|JoAnn Proulx, one of the company’s most experienced |
stitchers, talks business with John Schafer.
“John is way out of our league,” says President Mike St. Pierre, “But he loves our company and was willing to forgo retirement to work for us. We couldn’t be more thrilled; he will help take us to the next level in American manufacturing.”
“I believe in the power of ‘Made in the USA,’” Schafer says. “And Hyperlite Mountain Gear epitomizes manufacturing done right in the United States. In my opinion, no one in our industry has a quality product comparable to ours.”
Since starting part time January 2015, Schafer has worked toward establishing a “culture of continuous improvement.” He has implemented “cellular manufacturing,” which includes defined workstations that process products in the most efficient manner possible. The nature of cellular stations is quality control resulting from strong “customer-supplier” relationships.
“The key to what distinguishes us from the rest is our approach to how we manage quality all the way from the supplier base to how the product is shipped,” Schafer explains. The cutting department ensures the Cuben Fiber they receives meets or exceeds the company’s expectations for the quality of that product. Similarly, when Cuben Fiber leaves the cutting department and goes to its “customer”—the first sewing station—the cutters have to make sure they cut things perfectly.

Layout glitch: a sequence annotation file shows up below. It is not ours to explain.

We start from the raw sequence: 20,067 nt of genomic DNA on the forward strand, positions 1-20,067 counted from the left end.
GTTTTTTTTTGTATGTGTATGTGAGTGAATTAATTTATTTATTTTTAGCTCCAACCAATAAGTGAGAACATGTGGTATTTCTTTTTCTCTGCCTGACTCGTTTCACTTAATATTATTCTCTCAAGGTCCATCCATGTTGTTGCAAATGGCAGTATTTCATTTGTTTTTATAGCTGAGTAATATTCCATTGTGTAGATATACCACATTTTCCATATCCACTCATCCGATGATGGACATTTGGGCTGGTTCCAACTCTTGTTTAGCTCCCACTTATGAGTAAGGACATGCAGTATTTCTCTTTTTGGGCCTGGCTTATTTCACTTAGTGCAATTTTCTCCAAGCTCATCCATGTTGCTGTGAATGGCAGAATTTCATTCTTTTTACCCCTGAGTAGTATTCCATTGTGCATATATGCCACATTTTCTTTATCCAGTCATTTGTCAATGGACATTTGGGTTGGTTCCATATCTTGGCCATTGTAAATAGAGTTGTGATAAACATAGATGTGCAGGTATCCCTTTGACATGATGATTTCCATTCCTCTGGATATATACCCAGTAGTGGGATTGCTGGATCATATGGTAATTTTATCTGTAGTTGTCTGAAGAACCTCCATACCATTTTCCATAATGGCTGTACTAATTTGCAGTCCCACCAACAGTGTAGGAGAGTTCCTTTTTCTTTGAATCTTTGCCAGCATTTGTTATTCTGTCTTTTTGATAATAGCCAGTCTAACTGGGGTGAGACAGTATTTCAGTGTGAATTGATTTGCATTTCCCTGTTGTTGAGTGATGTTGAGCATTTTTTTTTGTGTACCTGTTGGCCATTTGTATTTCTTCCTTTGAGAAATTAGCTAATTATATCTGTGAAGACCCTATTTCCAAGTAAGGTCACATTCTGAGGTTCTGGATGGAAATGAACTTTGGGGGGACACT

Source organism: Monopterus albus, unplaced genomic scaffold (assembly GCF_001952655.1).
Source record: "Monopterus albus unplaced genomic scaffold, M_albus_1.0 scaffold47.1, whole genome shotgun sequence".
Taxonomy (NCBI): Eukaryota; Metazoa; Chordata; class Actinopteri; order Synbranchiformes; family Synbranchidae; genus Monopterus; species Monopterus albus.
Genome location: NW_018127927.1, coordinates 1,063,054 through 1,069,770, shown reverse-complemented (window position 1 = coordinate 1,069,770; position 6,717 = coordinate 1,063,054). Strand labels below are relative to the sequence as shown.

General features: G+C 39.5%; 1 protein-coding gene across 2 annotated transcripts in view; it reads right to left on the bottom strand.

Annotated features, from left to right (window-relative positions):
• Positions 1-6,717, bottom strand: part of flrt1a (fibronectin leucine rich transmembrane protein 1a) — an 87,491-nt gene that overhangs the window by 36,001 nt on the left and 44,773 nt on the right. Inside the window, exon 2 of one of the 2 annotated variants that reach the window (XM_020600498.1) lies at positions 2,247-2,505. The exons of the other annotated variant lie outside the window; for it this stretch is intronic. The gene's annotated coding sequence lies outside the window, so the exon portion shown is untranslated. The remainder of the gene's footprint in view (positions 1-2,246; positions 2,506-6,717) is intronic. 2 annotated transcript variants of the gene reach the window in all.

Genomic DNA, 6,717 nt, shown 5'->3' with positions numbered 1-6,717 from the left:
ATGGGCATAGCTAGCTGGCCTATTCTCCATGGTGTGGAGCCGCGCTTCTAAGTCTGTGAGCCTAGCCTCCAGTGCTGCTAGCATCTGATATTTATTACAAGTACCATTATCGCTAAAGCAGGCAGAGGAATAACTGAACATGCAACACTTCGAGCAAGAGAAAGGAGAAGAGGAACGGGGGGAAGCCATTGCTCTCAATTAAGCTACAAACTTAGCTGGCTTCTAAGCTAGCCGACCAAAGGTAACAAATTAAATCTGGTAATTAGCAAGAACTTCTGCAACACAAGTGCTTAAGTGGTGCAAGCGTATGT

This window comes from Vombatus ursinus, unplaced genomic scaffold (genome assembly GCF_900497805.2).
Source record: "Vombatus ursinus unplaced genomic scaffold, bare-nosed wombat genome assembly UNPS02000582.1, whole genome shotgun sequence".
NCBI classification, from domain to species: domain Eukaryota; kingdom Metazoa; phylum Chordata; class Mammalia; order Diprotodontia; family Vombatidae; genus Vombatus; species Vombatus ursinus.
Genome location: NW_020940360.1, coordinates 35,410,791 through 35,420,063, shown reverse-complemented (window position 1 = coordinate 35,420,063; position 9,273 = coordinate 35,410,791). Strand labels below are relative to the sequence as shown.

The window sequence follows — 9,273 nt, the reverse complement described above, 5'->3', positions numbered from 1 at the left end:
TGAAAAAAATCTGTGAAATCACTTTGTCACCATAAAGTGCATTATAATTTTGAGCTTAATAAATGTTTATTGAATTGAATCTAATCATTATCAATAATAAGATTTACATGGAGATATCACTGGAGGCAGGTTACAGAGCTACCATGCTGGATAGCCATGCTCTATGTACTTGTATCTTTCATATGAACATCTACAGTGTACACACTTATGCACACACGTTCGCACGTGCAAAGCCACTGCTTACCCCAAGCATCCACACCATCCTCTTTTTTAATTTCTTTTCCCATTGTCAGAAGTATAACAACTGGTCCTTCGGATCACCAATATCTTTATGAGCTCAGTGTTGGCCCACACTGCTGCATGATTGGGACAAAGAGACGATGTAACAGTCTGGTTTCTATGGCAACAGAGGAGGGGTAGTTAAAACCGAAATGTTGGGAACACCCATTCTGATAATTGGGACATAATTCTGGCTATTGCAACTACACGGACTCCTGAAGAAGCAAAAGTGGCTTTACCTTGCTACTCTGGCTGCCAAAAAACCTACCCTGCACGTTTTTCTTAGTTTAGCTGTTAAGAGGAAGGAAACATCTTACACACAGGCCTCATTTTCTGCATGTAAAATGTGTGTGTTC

“From our raw material suppliers to our final end user, we tightly manage that whole chain of customer-supplier relationships,” Schafer adds. “No one on this floor will ever walk by a discrepancy. We have empowered our people with the responsibility to stop an operation whenever they detect a quality issue.”
|Hyperlite Mountain Gear operates in a 180-year-old textile mill in Biddeford, Main|
“We don’t want to cut costs by using cheaper labor in China or by buying inexpensive materials abroad,” says St. Pierre. “We want to save money by running a more efficient company. John is helping us do that.” Hyperlite Mountain Gear already sources all materials in the United States except plastic hardware.
“Plus, we want to offer the highest quality product possible,” St. Pierre explains. “Hiring people in Maine means we can both support the local economy and ensure our products are excellent. If something isn’t working, we have the flexibility to make immediate changes. There’s no way we could do that if we outsourced.”
And it’s this outlook that resonates with Schafer. “We have everything here going for us—the best workforce, the best product and the most cutting-edge product development for our industry. Why wouldn’t I want to work here?”
For more information, please contact Lizzy Scully at 303-903-2768 or lizzy at hyperlitemountaingear dot com. Learn more about John Schafer on the Hyperlite Mountain Gear blog.